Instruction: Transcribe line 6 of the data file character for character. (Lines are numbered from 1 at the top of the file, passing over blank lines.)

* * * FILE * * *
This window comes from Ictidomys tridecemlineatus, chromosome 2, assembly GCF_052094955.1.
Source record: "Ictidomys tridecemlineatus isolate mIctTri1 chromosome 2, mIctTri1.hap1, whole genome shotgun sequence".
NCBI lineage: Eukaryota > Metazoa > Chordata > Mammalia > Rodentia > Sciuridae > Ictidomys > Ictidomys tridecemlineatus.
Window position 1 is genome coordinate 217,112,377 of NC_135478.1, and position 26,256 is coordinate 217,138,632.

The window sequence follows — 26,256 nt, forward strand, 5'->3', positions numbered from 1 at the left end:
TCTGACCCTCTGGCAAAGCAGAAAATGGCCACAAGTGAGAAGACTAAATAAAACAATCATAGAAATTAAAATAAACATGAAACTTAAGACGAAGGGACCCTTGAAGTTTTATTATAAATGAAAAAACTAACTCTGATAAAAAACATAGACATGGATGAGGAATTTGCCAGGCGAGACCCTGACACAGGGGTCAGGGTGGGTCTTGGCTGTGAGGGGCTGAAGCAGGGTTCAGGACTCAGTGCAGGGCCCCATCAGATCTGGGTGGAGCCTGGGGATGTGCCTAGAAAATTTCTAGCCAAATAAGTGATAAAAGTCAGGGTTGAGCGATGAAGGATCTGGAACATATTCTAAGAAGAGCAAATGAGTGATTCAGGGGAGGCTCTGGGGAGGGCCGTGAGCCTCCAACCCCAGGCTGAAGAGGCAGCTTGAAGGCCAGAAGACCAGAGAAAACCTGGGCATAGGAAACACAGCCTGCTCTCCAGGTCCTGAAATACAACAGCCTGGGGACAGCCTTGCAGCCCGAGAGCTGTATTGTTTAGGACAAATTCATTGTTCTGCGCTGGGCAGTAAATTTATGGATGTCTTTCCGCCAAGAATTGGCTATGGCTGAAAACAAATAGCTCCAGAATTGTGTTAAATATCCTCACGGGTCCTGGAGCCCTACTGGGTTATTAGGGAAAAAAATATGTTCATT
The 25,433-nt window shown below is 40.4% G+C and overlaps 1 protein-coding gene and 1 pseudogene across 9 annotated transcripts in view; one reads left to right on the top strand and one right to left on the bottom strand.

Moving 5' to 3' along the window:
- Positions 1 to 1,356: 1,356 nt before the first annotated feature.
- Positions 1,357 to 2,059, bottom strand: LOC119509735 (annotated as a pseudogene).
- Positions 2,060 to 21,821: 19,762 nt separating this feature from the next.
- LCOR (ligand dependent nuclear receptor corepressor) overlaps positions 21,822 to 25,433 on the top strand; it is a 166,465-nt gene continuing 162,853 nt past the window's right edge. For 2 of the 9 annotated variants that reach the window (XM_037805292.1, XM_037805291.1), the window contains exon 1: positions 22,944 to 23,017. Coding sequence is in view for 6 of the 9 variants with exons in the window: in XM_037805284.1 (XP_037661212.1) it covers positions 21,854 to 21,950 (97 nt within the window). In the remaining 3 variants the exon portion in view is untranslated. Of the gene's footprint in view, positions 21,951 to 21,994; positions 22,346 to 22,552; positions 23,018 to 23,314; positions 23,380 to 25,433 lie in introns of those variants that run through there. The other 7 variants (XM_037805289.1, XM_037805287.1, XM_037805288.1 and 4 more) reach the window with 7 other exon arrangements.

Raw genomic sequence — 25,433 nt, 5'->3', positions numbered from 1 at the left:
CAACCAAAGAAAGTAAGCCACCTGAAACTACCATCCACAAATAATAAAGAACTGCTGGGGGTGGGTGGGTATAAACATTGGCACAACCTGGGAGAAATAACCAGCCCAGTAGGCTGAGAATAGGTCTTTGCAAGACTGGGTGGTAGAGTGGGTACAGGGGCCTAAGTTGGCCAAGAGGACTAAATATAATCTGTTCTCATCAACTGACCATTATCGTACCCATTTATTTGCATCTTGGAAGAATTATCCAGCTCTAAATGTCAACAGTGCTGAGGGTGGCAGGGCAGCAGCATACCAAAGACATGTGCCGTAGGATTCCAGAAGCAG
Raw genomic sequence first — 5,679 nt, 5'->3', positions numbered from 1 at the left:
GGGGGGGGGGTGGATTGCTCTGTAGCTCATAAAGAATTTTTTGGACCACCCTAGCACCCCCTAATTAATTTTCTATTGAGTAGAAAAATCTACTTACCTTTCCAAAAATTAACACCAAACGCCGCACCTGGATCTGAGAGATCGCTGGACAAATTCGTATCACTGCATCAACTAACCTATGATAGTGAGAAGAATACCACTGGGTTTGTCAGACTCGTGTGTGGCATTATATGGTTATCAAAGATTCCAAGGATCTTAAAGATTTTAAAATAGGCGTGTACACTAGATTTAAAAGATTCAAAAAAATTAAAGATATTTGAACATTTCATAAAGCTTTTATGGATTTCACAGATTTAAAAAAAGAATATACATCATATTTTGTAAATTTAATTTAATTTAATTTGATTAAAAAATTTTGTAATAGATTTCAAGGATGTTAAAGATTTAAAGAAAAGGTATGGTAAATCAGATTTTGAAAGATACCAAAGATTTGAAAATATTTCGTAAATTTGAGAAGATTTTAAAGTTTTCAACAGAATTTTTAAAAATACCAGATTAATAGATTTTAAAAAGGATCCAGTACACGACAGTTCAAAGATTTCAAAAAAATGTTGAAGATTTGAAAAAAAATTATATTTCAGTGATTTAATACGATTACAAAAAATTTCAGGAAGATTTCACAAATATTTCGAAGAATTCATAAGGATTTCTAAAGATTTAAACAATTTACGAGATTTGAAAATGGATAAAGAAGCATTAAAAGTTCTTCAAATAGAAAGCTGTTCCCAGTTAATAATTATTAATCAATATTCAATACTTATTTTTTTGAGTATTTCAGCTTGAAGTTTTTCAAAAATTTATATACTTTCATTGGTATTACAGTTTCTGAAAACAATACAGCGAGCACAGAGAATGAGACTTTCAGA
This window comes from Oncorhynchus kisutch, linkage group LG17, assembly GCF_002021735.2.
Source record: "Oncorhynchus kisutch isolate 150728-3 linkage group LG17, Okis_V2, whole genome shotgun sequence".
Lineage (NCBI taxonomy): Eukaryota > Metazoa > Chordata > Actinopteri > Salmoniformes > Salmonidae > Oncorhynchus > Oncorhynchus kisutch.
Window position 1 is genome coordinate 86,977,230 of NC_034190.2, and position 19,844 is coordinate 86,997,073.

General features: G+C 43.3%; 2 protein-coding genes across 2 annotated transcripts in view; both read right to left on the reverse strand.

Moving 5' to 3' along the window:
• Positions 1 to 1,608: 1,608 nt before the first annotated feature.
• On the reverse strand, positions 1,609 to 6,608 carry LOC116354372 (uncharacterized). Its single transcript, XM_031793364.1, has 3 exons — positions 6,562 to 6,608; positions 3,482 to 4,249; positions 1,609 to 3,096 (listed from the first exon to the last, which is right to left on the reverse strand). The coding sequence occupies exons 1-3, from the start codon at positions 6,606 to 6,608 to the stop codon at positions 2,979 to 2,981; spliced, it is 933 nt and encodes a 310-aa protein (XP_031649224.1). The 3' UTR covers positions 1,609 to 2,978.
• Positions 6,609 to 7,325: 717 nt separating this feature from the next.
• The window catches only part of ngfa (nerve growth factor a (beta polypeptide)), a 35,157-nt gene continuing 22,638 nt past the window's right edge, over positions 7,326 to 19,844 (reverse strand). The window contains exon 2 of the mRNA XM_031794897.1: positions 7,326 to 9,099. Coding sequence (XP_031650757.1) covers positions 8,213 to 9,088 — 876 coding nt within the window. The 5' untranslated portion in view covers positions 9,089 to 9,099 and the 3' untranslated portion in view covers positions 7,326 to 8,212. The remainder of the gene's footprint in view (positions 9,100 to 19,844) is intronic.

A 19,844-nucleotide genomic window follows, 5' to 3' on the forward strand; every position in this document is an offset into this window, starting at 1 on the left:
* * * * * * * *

TCTGACCCTCTGGCAAAGCAGAAAATGGCCACAAGTGAGAAGACTAAATAAAACAATCATAGAAATTAAAATAAACATGAAACTTAAGACGAAGGGACCCTTGAAGTTTTATTATAAATGAAAAAACTAACTCTGATAAAAAACATAGACATGGATGAGGAATTTGCCAGGCGAGACCCTGACACAGGGGTCAGGGTGGGTCTTGGCTGTGAGGGGCTGAAGCAGGGTTCAGGACTCAGTGCAGGGCCCCATCAGATCTGGGTGGAGCCTGGGGATGTGCCTAGAAAATTTCTAGCCAAATAAGTGATAAAAGTCAGGGTTGAGCGATGAAGGATCTGGAACATATTCTAAGAAGAGCAAATGAGTGATTCAGGGGAGGCTCTGGGGAGGGCCGTGAGCCTCCAACCCCAGGCTGAAGAGGCAGCTTGAAGGCCAGAAGACCAGAGAAAACCTGGGCATAGGAAACACAGCCTGCTCTCCAGGTCCTGAAATACAACAGCCTGGGGACAGCCTTGCAGCCCGAGAGCTGTATTGTTTAGGACAAATTCATTGTTCTGCGCTGGGCAGTAAATTTATGGATGTCTTTCCGCCAAGAATTGGCTATGGCTGAAAACAAATAGCTCCAGAATTGTGTTAAATATCCTCACGGGTCCTGGAGCCCTACTGGGTTATTAGGGAAAAAAATATGTTCATT